Authors: Natália Oliva-Teles, Maria Chiara de Stefano, Louise Gallagher, Severin Rakic, Paula Jorge, Goran Cuturilo, Silvana Markovska-Simoska, Isabella Borg, Jeanne Wolstencroft, Zeynep Tümer, Adrian J. Harwood, Yllka Kodra and David Skuse


Copy number variants (CNVs) play an important role in the genetic underpinnings of neuropsychiatric/neurodevelopmental disorders. The chromosomal region 16p11.2 (BP4–BP5) harbours both deletions and duplications that are associated in carriers with neurodevelopmental and neuropsychiatric conditions as well as several rare disorders including congenital malformation syndromes. The aim of this article is to provide a review of the current knowledge of the diverse neurodevelopmental disorders (NDD) associated with 16p11.2 deletions and duplications reported in published cohorts. A literature review was conducted using the PubMed/MEDLINE electronic database limited to papers published in English between 1 January 2010 and 31 July 2020, describing 16p11.2 deletions and duplications carriers’ cohorts. Twelve articles meeting inclusion criteria were reviewed from the 75 articles identified by the search. Of these twelve papers, eight described both deletions and duplications, three described deletions only and one described duplications only. This study highlights the heterogeneity of NDD descriptions of the selected cohorts and inconsistencies concerning accuracy of data reporting.

Authors: Danijela Drakulic, Srdjan Djurovic, Yasir Ahmed Syed, Sebastiano Trattaro, Nicolò Caporale, Anna Falk, Rivka Ofir, Vivi M. Heine, Samuel J. R. A. Chawner, Antonio Rodriguez-Moreno, Marianne B. M. van den Bree, Giuseppe Testa, Spyros Petrakis & Adrian J. Harwood


Patients diagnosed with chromosome microdeletions or duplications, known as copy number variants (CNVs), present a unique opportunity to investigate the relationship between patient genotype and cell phenotype. CNVs have high genetic penetrance and give a good correlation between gene locus and patient clinical phenotype. This is especially effective for the study of patients with neurodevelopmental disorders (NDD), including those falling within the autism spectrum disorders (ASD). A key question is whether this correlation between genetics and clinical presentation at the level of the patient can be translated to the cell phenotypes arising from the neurodevelopment of patient induced pluripotent stem cells (iPSCs).

Here, we examine how iPSCs derived from ASD patients with an associated CNV inform our understanding of the genetic and biological mechanisms underlying the aetiology of ASD. We consider selection of genetically characterised patient iPSCs; use of appropriate control lines; aspects of human neurocellular biology that can capture in vitro the patient clinical phenotype; and current limitations of patient iPSC-based studies. Finally, we consider how future research may be enhanced to maximise the utility of CNV patients for research of pathological mechanisms or therapeutic targets.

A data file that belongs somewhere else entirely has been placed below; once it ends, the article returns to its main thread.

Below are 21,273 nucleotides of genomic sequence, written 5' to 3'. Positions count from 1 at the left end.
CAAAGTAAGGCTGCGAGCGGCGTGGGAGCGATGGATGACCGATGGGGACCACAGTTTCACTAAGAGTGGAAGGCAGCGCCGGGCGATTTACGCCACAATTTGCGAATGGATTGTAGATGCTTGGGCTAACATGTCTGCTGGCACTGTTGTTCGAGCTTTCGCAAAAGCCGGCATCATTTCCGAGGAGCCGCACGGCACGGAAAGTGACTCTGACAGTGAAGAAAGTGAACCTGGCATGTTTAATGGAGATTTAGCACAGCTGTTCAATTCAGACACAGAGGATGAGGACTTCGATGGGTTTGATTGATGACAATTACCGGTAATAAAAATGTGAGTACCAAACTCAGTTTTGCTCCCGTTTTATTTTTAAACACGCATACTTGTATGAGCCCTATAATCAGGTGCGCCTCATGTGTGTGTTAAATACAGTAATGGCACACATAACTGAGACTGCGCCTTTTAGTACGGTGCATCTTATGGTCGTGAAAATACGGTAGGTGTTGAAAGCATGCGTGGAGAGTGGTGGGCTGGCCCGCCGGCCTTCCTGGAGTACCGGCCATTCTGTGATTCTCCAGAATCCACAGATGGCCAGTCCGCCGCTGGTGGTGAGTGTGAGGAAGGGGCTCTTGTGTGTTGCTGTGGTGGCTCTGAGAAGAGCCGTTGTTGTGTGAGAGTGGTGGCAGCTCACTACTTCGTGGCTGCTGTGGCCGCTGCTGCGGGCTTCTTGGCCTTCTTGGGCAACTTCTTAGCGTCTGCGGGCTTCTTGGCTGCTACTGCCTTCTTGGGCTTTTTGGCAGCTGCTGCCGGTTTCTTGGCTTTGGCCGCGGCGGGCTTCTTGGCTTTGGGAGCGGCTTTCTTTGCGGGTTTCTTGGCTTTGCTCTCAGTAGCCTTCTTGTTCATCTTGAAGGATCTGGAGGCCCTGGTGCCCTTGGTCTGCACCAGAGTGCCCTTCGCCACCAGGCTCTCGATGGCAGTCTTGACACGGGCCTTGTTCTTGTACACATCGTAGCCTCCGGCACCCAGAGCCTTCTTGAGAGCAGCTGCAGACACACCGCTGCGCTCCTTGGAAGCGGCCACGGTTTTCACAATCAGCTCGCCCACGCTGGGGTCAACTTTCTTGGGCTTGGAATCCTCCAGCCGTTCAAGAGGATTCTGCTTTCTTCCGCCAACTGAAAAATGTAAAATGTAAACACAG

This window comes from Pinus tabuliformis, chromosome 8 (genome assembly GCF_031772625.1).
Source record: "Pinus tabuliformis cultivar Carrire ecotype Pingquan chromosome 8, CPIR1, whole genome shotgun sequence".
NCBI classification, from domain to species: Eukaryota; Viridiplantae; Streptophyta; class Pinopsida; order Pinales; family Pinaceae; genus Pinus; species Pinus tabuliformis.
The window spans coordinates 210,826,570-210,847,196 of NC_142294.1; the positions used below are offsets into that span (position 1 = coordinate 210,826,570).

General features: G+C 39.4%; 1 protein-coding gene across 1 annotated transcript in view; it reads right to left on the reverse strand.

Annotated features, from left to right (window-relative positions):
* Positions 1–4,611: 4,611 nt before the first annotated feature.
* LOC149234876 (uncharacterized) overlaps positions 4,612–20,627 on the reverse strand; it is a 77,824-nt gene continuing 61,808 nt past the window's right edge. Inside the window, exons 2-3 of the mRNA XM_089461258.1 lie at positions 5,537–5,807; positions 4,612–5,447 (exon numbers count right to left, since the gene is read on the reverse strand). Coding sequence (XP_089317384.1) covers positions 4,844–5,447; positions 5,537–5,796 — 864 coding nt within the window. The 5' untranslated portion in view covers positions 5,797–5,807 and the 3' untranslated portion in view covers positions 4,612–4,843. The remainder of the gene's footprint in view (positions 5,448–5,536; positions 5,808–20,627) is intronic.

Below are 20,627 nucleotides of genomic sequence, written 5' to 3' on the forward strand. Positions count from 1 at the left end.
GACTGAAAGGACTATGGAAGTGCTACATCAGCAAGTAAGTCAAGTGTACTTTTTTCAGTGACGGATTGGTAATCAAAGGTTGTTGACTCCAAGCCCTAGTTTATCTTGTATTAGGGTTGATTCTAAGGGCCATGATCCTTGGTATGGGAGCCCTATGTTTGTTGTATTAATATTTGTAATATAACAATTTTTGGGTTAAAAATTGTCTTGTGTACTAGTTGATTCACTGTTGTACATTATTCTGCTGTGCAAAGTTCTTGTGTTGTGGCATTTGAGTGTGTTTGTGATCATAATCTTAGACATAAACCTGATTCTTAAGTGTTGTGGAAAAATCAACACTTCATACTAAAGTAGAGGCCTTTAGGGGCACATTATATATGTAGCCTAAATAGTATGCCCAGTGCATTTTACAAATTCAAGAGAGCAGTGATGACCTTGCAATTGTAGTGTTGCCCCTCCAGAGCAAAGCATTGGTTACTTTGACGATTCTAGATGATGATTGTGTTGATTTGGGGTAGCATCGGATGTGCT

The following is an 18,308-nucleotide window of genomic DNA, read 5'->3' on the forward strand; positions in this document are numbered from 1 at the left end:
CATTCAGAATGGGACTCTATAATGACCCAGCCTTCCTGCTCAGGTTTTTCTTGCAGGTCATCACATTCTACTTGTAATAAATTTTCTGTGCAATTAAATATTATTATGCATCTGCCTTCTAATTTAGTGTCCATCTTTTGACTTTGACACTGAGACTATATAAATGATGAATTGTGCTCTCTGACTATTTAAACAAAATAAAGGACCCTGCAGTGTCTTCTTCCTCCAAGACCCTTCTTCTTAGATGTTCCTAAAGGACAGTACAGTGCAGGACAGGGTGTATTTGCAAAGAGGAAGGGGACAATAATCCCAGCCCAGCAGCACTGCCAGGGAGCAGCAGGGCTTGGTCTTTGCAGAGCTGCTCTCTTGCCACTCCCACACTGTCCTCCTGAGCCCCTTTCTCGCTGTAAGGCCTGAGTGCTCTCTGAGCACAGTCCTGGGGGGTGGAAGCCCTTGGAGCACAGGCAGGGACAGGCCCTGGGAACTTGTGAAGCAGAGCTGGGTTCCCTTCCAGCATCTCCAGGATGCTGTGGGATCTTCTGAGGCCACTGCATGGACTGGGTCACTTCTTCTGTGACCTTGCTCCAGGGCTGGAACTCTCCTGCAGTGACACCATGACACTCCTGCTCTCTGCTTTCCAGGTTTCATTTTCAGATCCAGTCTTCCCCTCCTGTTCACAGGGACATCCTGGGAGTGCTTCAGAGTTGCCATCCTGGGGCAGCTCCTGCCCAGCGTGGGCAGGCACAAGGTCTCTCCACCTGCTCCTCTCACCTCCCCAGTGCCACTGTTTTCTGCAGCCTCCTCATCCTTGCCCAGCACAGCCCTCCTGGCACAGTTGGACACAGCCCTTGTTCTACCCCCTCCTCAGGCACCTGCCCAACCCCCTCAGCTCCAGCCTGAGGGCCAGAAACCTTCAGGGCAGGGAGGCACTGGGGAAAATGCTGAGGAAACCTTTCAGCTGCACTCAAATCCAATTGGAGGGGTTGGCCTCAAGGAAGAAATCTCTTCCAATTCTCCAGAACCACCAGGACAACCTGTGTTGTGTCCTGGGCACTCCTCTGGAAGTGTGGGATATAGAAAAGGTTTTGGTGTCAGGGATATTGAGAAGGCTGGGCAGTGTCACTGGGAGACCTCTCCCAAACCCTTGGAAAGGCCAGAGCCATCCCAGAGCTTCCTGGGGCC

Open Access Int. J. Environ. Res. Public Health 2018, 15(8), 1644;

Yllka Kodra, Jérôme Weinbach, Manuel Posada-de-la-Paz, Alessio Coi, S. Lydie Lemonnier, David Van Enckevort, Marco Roos, Annika Jacobsen, Ronald Cornet, S. Faisal Ahmed, Virginie Bros-Facer, Veronica Popa, Marieke Van Meel, Daniel Renault, Rainald Von Gizycki, Michele Santoro, Paul Landais, Paola Torreri, Claudio Carta, Deborah Mascalzoni, Sabina Gainotti, Estrella Lopez, Anna Ambrosini, Heimo Müller, Robert Reis, Fabrizio Bianchi, Yaffa R. Rubinstein, Hanns Lochmüller and Domenica Taruscio.


Rare diseases (RD) patient registries are powerful instruments that help develop clinical research, facilitate the planning of appropriate clinical trials, improve patient care, and support healthcare management. They constitute a key information system that supports the activities of European Reference Networks (ERNs) on rare diseases. A rapid proliferation of RD registries has occurred during the last years and there is a need to develop guidance for the minimum requirements, recommendations and standards necessary to maintain a high-quality registry. In response to these heterogeneities, in the framework of RD-Connect, a European platform connecting databases, registries, biobanks and clinical bioinformatics for rare disease research, we report on a list of recommendations, developed by a group of experts, including members of patient organizations, to be used as a framework for improving the quality of RD registries. This list includes aspects of governance, Findable, Accessible, Interoperable and Reusable (FAIR) data and information, infrastructure, documentation, training, and quality audit. The list is intended to be used by established as well as new RD registries. Further work includes the development of a toolkit to enable continuous assessment and improvement of their organizational and data quality.